The origins of today’s Volkswagen Passat go all the way back to 1973. Until that time, VW had relied primarily upon the technology developed for the Beetle to underpin its cars. The rear-engine, rear-drive platform developed for that iconic automobile underpinned a minivan (VW Type 2), a four-door fastback (Type 3) and updated variations of that four-door fastback, designated Volkswagen 411 and 412.
By the 1970s, it was becoming evident further development of the rear-engine/air-cooled design would reap no additional cost-effective benefits. Plus, emissions regulations were making it more and more difficult to keep that powertrain legal in many parts of the world.
Fortunately, Volkswagen had purchased Audi in 1964. With that company’s front-engine/ front-wheel drive technology available to it, VW started developing cars to replace the Beetle-based products upon which it had been relying. The first Volkswagen-badged product from that marriage to emerge was the 1973 Passat; following closely on its heels was the 1974 Volkswagen Golf and Scirocco. These cars were based on the Audi 80 model and opened up a new era at Volkswagen, one that continues to this day.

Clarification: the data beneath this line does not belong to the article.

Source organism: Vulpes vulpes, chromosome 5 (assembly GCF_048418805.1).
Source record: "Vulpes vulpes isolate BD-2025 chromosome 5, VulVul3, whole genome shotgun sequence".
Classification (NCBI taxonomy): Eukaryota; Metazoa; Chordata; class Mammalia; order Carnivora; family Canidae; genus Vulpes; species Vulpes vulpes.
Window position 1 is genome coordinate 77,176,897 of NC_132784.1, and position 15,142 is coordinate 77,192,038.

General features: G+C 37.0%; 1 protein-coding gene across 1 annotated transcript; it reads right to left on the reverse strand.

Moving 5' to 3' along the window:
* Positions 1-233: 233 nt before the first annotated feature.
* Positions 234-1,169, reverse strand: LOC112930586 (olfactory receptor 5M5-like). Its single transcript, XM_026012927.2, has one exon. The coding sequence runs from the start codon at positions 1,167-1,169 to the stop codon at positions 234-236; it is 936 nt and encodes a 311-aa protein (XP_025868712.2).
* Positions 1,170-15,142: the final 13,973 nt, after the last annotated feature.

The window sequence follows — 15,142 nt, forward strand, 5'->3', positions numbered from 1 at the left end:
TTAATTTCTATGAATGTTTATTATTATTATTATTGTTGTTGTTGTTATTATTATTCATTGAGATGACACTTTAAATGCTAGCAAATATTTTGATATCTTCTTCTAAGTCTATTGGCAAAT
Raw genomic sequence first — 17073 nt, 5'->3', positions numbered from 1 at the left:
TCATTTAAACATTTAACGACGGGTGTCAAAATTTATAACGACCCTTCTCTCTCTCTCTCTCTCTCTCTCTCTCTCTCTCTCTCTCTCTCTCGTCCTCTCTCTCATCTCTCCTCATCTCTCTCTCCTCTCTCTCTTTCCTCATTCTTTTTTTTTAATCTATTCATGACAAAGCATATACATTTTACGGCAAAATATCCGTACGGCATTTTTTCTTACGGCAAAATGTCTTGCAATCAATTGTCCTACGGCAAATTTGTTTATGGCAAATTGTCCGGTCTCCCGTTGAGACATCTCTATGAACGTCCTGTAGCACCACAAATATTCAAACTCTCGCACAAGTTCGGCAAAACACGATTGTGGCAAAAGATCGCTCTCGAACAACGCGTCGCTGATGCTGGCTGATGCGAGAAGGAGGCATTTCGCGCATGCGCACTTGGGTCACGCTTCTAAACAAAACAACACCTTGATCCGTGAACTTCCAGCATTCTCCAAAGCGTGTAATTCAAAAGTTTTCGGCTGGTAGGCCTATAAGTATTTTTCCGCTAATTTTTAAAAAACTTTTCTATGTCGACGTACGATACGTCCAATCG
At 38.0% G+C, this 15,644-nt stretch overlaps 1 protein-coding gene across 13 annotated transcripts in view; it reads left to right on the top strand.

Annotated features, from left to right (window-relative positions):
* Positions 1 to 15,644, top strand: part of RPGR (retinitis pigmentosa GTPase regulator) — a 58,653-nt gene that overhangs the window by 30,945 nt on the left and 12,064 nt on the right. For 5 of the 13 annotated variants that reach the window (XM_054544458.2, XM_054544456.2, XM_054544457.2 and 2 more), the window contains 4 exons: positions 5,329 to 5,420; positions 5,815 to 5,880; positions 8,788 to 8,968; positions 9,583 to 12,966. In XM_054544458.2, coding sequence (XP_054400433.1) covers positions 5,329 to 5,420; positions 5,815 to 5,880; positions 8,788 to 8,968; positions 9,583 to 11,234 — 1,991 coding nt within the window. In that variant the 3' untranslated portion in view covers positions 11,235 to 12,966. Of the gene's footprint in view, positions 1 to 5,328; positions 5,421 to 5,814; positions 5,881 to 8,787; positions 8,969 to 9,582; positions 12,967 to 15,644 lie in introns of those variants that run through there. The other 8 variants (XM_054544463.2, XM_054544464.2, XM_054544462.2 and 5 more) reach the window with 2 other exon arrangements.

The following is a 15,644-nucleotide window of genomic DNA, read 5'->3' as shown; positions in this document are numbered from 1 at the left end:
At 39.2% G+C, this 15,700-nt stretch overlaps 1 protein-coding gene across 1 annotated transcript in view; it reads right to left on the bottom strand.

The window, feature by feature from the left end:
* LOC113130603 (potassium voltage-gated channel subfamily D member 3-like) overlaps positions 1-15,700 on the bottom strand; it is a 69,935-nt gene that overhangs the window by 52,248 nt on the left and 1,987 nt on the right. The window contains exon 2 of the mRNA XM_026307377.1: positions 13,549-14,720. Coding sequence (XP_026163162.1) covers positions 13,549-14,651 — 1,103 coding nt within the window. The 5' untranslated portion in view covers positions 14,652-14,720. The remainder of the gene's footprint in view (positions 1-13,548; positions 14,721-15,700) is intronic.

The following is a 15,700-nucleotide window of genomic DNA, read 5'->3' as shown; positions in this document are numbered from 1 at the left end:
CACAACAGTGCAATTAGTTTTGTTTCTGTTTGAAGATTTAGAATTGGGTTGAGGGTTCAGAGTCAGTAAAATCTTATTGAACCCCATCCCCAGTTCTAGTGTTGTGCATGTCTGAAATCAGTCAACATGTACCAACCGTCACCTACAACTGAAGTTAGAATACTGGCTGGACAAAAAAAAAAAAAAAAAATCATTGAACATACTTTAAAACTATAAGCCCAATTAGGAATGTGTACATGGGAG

The first Passat to traverse the Atlantic Ocean and arrive on American shores landed in 1974, badged as the Volkswagen Dasher (although it was called the Volkswagen Passat everywhere else in the world). The name Passat goes back to the period of Volkswagen’s history when all of its cars were named after prominent winds. Passat is derived from the German word for trade wind. Golf, is derived from Gulf Stream, Jetta is derived from Jet Stream, and Scirocco is derived from the Italian word for a hot desert wind called a Sirocco.
While Passats have existed since the early 1970s, the Passat model designation was withheld from North America until 1990. The car it arrived with employed an unconventional grille-less design and was the first Passat to be built on a Volkswagen developed platform, rather than one developed by Audi. In many respects, that Passat was little more than an enlarged Golf, as the two cars directly shared many components. That car ran until 1993, when it got a facelift to include a grille to bring its styling more into line with the other Volkswagen products of the period.
The changes didn’t help much, that car never sold well on the North American market.
The car most people today envision when the hear the word Passat was introduced to North America in 1998, and that is where this article will start charting the changes to the model line over the past fifteen years. There have been three generations of the Passat offered here since 1998.